About one and a half kilometre from Mawlynnong a yellowed with time and weather notice board read, 'Riwai Village. Living Root Bridge. Jingkieng Jri: 400 M.' The trek downwards began with a flight of moss-laden, spongy, dewy-wet stairs that led the way towards the distant sound of a rapid rambling above a stone bed somewhere below. The track went through the beautiful, clean, peaceful and unusually silent Riwai village. At one point, the steps bifurcated as another spongy, stony track went towards left, leading into the forest. This was the King’s Way.Used for carrying betel nut leaves, it has connected all the villages in Meghalaya with Shillong for centuries through an intricate network. The track meandered away into the green silence for a while before disappearing through the next bend. Suddenly, you would be inside a forest of enchanting green magic. A single branch of leaves may bend in in a truly royal way, a wild boar may be observing your steps silently from behind a tree, a wild black cat with shining eyes may stalk you with its quick, silent steps…On the main track, a rare mountain flower bloomed. Its vibrant colours somehow found their way amidst the incredible green all around. Sun rays from a cloud-free, early morning Himalayan sky peeped through the green cover above, creating a chiaroscuro of soft, golden-white and deep, throbbing greenery.The earlier sound of the distant rapid now became more prominent - the sound of a river leaping across a stone bed in full mirth.An art in organic engineering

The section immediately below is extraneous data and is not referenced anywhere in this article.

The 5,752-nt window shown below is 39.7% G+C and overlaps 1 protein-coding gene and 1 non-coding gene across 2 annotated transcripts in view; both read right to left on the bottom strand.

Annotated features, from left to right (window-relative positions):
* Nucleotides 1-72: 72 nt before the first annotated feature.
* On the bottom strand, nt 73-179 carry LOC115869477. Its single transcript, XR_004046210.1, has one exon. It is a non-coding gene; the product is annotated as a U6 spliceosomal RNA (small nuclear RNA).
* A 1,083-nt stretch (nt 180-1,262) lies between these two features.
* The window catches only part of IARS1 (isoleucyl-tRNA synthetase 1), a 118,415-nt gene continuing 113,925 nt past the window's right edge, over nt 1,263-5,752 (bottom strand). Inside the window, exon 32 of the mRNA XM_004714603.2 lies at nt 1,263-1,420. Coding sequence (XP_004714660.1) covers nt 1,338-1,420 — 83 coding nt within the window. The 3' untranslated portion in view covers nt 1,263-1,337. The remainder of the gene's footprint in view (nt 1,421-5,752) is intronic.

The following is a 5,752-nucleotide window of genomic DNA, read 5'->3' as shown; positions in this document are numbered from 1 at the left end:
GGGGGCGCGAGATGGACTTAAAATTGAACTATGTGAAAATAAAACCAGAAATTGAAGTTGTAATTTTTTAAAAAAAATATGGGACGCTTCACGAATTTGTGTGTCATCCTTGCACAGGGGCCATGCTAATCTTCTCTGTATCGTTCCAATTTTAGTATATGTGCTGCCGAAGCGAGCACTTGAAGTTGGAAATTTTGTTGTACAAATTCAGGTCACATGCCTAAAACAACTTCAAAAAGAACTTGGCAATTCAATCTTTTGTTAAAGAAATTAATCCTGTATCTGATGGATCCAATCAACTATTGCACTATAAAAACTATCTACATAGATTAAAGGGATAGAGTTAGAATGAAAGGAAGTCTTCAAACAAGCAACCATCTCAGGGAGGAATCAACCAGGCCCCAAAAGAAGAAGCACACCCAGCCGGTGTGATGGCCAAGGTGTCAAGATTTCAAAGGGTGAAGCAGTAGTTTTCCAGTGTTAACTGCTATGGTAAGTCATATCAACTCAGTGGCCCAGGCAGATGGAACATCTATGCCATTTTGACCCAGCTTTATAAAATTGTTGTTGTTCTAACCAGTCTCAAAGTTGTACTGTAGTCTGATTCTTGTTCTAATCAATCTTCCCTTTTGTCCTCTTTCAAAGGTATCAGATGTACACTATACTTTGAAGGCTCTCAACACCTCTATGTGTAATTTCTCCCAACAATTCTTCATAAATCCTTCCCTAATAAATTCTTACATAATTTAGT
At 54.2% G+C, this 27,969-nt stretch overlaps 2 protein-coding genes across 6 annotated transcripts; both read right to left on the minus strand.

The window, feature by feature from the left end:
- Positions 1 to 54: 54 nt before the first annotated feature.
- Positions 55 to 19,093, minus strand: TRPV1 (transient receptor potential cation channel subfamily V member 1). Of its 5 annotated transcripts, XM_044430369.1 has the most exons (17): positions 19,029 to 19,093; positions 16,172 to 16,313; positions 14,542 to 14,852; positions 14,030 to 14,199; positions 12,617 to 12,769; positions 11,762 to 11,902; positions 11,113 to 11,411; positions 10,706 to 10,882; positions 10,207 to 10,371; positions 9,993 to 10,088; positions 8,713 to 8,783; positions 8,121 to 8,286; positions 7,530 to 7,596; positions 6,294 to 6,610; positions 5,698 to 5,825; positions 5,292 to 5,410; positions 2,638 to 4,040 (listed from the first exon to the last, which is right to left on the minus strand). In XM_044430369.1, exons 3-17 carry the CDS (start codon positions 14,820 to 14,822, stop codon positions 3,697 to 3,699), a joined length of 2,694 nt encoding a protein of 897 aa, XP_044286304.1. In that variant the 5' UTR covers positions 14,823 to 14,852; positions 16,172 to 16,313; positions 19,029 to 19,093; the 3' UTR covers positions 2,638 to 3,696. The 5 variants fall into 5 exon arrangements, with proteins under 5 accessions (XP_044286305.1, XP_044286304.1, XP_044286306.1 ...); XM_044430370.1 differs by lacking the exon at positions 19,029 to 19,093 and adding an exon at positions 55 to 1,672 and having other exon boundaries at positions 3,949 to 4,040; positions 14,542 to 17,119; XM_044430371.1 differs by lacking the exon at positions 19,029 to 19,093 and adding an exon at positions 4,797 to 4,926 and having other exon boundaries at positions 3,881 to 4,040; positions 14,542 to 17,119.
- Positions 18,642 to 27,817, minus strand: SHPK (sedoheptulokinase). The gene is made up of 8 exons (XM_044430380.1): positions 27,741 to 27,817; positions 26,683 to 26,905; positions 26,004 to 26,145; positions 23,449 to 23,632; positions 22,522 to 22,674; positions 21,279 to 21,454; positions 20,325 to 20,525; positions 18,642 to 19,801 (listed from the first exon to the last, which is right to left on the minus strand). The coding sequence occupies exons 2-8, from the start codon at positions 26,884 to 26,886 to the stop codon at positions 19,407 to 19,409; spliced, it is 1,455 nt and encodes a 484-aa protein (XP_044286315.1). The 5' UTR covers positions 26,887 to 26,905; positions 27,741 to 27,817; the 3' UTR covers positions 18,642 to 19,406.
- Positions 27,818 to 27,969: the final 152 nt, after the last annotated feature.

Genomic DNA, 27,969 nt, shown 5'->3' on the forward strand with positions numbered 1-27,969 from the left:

Single Living Root Bridge
I made a not-so-brief a stop at a Living Root Bridge, two kilometers before Mawlynnong, in Riwai.